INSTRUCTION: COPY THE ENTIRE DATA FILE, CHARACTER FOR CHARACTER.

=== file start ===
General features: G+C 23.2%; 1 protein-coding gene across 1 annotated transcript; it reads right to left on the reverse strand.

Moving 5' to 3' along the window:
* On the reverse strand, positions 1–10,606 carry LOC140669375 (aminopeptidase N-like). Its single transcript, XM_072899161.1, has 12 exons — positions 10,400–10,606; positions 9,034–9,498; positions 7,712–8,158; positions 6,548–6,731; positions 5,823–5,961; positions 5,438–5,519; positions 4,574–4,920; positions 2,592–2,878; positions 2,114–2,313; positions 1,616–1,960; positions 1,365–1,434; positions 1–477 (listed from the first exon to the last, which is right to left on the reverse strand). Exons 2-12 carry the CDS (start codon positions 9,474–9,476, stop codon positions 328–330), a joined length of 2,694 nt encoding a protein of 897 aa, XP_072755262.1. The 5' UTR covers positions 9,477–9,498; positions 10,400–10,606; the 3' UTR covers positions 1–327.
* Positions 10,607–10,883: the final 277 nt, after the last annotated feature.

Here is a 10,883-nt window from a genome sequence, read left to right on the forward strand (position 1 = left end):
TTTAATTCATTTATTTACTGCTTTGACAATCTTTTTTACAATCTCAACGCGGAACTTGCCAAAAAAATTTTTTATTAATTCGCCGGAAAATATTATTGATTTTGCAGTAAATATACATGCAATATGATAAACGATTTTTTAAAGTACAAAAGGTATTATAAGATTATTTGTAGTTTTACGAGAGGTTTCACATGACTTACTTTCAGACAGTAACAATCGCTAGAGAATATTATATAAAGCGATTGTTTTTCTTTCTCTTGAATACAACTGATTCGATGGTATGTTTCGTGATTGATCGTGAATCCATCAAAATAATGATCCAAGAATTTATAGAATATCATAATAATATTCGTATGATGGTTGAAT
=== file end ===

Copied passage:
General features: G+C 23.2%; 1 protein-coding gene across 1 annotated transcript; it reads right to left on the reverse strand.

Moving 5' to 3' along the window:
* On the reverse strand, positions 1–10,606 carry LOC140669375 (aminopeptidase N-like). Its single transcript, XM_072899161.1, has 12 exons — positions 10,400–10,606; positions 9,034–9,498; positions 7,712–8,158; positions 6,548–6,731; positions 5,823–5,961; positions 5,438–5,519; positions 4,574–4,920; positions 2,592–2,878; positions 2,114–2,313; positions 1,616–1,960; positions 1,365–1,434; positions 1–477 (listed from the first exon to the last, which is right to left on the reverse strand). Exons 2-12 carry the CDS (start codon positions 9,474–9,476, stop codon positions 328–330), a joined length of 2,694 nt encoding a protein of 897 aa, XP_072755262.1. The 5' UTR covers positions 9,477–9,498; positions 10,400–10,606; the 3' UTR covers positions 1–327.
* Positions 10,607–10,883: the final 277 nt, after the last annotated feature.

Here is a 10,883-nt window from a genome sequence, read left to right on the forward strand (position 1 = left end):
TTTAATTCATTTATTTACTGCTTTGACAATCTTTTTTACAATCTCAACGCGGAACTTGCCAAAAAAATTTTTTATTAATTCGCCGGAAAATATTATTGATTTTGCAGTAAATATACATGCAATATGATAAACGATTTTTTAAAGTACAAAAGGTATTATAAGATTATTTGTAGTTTTACGAGAGGTTTCACATGACTTACTTTCAGACAGTAACAATCGCTAGAGAATATTATATAAAGCGATTGTTTTTCTTTCTCTTGAATACAACTGATTCGATGGTATGTTTCGTGATTGATCGTGAATCCATCAAAATAATGATCCAAGAATTTATAGAATATCATAATAATATTCGTATGATGGTTGAAT